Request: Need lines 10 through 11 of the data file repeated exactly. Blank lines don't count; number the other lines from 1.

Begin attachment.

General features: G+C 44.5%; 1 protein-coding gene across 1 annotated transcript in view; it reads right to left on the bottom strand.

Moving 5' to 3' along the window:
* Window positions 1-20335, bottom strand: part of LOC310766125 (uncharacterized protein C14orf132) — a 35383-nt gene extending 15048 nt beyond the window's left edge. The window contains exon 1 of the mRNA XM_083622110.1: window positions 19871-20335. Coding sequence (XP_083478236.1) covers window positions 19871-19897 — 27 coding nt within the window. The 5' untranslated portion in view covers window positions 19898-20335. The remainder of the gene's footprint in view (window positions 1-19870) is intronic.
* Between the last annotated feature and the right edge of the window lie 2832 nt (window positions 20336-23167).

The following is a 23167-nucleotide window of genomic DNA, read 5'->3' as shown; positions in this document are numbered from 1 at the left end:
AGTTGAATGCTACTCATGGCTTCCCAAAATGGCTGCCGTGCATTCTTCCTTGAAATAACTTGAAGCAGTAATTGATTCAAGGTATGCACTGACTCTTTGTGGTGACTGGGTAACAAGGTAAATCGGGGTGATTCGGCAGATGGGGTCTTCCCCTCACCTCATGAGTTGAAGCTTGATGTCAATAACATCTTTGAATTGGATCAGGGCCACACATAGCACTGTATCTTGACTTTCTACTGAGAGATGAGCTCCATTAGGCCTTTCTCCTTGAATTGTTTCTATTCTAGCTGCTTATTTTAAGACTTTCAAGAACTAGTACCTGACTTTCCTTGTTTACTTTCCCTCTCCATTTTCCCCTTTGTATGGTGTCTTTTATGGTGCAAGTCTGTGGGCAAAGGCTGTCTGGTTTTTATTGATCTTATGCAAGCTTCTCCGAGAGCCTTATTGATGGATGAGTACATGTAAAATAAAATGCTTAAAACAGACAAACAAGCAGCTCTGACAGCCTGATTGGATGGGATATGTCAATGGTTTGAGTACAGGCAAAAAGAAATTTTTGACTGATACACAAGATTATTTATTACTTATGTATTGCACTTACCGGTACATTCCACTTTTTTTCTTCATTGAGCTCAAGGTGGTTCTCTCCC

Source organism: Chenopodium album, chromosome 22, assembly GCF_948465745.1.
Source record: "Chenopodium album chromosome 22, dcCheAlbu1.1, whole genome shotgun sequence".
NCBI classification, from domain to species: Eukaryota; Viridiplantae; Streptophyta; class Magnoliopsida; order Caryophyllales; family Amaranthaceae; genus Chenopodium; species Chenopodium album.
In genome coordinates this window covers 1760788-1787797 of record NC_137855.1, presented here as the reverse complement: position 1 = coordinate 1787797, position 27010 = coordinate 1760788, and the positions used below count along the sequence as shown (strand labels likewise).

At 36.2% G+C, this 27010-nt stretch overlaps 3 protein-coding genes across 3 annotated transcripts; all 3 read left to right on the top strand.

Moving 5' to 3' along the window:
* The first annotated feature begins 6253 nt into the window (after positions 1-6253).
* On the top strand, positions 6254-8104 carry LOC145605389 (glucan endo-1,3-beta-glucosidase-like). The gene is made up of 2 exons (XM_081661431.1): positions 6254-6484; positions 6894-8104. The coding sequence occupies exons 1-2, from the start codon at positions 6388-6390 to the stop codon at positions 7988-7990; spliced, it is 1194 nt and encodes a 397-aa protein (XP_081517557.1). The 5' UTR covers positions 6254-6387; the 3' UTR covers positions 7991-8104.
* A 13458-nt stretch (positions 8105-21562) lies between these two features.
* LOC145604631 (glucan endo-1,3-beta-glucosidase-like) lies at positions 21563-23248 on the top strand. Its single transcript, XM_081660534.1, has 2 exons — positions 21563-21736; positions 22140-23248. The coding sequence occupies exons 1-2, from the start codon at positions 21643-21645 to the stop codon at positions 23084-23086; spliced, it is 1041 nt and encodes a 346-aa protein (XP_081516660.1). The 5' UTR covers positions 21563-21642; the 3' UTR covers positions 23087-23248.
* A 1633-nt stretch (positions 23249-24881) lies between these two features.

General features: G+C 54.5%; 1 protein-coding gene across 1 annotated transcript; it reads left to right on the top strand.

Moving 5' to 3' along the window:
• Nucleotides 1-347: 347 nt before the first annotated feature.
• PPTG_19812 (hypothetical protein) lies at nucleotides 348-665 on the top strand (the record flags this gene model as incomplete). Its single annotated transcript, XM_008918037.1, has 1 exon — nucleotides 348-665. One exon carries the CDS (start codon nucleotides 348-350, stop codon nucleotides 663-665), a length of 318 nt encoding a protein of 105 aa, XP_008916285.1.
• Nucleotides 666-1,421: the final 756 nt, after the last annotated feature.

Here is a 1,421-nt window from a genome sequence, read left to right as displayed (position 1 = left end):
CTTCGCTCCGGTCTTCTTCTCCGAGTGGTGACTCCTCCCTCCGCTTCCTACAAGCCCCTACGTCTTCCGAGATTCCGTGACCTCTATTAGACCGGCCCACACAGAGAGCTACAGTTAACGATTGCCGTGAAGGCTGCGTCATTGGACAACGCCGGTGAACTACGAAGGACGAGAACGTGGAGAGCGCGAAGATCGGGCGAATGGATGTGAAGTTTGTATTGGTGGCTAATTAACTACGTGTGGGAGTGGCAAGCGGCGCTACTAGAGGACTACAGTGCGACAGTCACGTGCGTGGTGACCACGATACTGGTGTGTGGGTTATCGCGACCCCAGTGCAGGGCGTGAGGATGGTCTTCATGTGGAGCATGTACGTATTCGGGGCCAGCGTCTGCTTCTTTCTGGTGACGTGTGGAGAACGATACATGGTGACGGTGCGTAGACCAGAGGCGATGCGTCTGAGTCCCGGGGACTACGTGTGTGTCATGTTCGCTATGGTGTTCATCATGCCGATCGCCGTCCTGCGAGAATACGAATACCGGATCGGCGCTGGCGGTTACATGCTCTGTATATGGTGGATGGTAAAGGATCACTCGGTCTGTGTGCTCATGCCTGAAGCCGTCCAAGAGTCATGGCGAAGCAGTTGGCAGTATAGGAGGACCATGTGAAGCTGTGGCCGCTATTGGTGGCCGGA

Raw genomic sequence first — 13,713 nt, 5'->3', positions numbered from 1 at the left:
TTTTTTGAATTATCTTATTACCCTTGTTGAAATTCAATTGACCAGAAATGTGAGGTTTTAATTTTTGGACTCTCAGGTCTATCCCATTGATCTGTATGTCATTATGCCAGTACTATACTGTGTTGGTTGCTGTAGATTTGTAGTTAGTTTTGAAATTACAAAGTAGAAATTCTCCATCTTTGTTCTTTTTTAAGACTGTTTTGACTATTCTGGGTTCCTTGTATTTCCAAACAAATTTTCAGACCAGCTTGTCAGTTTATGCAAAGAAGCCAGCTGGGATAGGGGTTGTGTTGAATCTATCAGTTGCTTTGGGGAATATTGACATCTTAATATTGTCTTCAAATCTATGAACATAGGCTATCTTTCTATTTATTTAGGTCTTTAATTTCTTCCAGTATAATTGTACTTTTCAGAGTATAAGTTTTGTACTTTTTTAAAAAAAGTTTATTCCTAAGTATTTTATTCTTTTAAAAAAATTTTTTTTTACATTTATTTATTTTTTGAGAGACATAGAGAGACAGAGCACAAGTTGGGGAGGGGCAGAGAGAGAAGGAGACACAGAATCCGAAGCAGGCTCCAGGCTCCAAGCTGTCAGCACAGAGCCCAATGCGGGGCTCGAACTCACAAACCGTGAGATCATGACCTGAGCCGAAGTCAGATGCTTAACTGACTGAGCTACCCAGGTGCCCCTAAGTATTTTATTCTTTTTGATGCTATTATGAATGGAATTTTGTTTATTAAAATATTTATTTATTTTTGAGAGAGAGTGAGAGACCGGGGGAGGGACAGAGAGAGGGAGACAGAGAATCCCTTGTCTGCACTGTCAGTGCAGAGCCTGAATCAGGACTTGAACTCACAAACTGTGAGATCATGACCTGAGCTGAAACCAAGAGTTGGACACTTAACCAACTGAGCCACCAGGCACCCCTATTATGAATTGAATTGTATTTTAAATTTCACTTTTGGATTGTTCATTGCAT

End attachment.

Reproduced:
In genome coordinates this window covers 1760788-1787797 of record NC_137855.1, presented here as the reverse complement: position 1 = coordinate 1787797, position 27010 = coordinate 1760788, and the positions used below count along the sequence as shown (strand labels likewise).

At 36.2% G+C, this 27010-nt stretch overlaps 3 protein-coding genes across 3 annotated transcripts; all 3 read left to right on the top strand.